The dog stayed under the shade. He was not sure whether to trust the dog of doing anything.
The dog stayed under the shade. He was not sure whether to trust the dog to doing anything.
In another post (link), it is mentioned that “of” is descriptive and “to” is prescriptive, but I’m still not sure which to use given my context.
In this case you can only use “trust to do“. There should be an infinitive, not a gerund after “trust”.
“to doing” is only possible if “to” is a preposition, but here it is a particle.
And “trust of doing” is only possible if “trust” is a noun, but here it is a verb.
Edit. Usually, when we have two consecutive non-auxiliary verbs, while the first verb can have any form (past simple, past participle etc), the second verb can only take an infinitive form (decide to do, promise to call) or a gerund form (love listening, hate driving), with a few exception when you have to use a so-called “bare” infinitive (make do, let go).
Sometimes a change of forms leads to a change of meaning (stop smoking and stop to smoke are two completely different things).
Unfortunately, there isn’t a simple method to guess which verb is followed by which form of the next verb, although there have been attempts to find a logical explanation – all of which have made the situation even more confusing. For example, there was an explanation in Raymond Murphy’s second edition of Grammar in Use, which was omitted by at least the fourth edition (I have never owned the third one).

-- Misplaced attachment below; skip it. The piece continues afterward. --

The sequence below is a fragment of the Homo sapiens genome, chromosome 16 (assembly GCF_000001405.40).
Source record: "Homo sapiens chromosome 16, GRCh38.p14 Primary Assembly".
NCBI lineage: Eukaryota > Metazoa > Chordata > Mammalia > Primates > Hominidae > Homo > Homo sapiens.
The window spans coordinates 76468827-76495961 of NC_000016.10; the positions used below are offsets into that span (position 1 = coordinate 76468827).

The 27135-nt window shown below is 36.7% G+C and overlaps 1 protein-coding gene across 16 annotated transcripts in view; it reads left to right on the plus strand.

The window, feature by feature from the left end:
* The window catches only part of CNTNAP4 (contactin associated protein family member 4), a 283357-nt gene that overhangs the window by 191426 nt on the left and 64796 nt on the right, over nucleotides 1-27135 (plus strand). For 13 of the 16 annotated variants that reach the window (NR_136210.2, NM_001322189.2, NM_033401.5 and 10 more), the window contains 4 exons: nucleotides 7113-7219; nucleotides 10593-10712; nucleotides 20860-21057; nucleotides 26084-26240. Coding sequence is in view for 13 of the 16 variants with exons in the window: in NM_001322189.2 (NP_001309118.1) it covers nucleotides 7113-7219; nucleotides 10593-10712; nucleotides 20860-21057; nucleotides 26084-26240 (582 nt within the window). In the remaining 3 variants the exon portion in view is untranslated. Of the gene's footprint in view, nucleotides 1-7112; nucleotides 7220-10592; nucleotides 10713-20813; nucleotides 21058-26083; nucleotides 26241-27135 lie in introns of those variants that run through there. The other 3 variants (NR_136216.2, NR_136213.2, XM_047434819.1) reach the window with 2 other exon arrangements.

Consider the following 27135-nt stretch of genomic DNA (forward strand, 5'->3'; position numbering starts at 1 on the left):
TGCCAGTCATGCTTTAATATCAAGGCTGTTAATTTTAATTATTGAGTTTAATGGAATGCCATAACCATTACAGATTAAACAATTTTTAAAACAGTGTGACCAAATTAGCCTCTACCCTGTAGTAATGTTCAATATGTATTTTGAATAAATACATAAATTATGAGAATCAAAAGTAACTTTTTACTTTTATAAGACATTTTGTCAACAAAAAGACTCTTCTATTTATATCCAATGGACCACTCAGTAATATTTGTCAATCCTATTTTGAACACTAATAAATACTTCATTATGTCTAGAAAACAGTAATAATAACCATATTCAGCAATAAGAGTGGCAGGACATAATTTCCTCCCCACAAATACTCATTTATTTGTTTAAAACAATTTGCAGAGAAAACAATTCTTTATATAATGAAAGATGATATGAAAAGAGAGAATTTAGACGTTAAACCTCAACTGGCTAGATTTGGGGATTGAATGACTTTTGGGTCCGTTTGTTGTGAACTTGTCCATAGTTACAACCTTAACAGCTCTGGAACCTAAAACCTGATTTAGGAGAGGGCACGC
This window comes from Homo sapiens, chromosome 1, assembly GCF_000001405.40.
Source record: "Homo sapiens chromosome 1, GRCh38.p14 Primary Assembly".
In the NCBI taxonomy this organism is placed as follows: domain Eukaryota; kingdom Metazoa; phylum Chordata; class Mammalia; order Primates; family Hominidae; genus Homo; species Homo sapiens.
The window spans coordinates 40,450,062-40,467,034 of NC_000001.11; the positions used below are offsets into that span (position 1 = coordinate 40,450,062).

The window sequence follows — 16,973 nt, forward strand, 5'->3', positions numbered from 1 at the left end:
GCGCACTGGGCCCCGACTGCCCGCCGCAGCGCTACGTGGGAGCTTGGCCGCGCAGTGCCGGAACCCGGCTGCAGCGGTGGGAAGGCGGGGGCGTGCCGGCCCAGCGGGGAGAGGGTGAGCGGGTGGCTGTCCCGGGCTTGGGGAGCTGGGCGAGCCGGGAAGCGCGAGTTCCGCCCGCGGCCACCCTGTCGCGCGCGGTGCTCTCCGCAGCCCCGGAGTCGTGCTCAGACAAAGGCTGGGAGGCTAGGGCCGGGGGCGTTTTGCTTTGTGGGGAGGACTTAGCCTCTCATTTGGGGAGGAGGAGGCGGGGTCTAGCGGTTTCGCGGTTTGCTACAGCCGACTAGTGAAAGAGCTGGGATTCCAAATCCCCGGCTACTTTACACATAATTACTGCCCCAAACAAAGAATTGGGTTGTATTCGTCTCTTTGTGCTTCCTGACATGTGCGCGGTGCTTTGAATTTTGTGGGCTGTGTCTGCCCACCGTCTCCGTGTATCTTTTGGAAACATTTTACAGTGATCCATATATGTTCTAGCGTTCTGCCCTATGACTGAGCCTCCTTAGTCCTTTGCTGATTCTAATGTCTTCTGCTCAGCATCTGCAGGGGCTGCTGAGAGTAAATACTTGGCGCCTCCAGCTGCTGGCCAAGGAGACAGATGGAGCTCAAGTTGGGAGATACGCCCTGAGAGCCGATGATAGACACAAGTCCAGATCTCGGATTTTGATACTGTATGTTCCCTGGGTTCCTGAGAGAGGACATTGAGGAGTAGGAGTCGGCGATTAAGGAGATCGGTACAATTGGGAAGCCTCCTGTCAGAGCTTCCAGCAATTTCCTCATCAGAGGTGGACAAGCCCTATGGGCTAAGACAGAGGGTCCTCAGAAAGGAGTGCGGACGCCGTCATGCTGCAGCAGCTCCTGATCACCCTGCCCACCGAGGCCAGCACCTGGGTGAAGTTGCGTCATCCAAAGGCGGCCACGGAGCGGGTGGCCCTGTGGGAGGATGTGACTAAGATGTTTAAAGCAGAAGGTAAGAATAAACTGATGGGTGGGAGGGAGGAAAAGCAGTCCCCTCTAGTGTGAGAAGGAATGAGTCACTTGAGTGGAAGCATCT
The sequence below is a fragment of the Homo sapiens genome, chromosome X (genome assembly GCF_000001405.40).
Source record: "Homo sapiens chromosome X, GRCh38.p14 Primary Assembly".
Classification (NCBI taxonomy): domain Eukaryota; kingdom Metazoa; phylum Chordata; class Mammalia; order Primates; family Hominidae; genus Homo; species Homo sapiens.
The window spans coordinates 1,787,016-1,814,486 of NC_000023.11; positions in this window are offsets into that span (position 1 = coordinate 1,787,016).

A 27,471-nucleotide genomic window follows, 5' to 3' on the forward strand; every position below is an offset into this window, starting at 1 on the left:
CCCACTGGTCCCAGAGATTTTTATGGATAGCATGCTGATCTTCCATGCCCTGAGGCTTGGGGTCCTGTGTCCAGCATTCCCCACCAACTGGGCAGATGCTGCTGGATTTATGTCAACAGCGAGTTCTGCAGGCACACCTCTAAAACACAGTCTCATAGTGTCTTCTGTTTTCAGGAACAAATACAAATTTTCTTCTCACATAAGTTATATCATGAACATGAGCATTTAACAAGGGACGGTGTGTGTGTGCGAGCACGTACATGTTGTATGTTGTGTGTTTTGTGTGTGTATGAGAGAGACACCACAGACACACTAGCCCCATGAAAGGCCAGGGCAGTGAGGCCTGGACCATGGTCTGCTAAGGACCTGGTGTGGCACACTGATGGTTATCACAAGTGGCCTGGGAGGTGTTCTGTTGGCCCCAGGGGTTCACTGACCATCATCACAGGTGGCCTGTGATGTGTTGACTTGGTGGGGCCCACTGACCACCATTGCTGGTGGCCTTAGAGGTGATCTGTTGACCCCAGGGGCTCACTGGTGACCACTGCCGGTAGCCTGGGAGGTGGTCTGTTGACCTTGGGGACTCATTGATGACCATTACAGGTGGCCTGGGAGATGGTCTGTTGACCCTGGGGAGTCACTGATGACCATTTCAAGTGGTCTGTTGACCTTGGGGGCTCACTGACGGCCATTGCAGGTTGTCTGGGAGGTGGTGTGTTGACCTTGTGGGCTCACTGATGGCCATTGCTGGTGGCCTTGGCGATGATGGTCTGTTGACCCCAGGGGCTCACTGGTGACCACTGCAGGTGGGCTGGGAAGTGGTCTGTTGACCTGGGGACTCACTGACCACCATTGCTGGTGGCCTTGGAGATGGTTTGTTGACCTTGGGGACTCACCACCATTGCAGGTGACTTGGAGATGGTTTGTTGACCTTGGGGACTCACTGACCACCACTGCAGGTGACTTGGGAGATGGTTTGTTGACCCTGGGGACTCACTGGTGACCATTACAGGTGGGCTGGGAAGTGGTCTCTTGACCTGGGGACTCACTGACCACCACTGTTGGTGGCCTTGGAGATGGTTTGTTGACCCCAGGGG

Similarly, it’s often difficult to memorize the prepositions which follow certain verbs. Why do people say in English “listen to music” while in Russian it’s “слушать музыку” (/slushat muzyku/, accusative case without a preposition)? Why is it in English “it depends on smth“, but “ça dépend de qch” in French (/sa depahn deh/, literally “it depends from/of smth”)?
However, it’s the only case when “to doing” is possible.
I prefer doing something to doing nothing – there the verb prefer is followed by the preposition “to” and/or the gerund.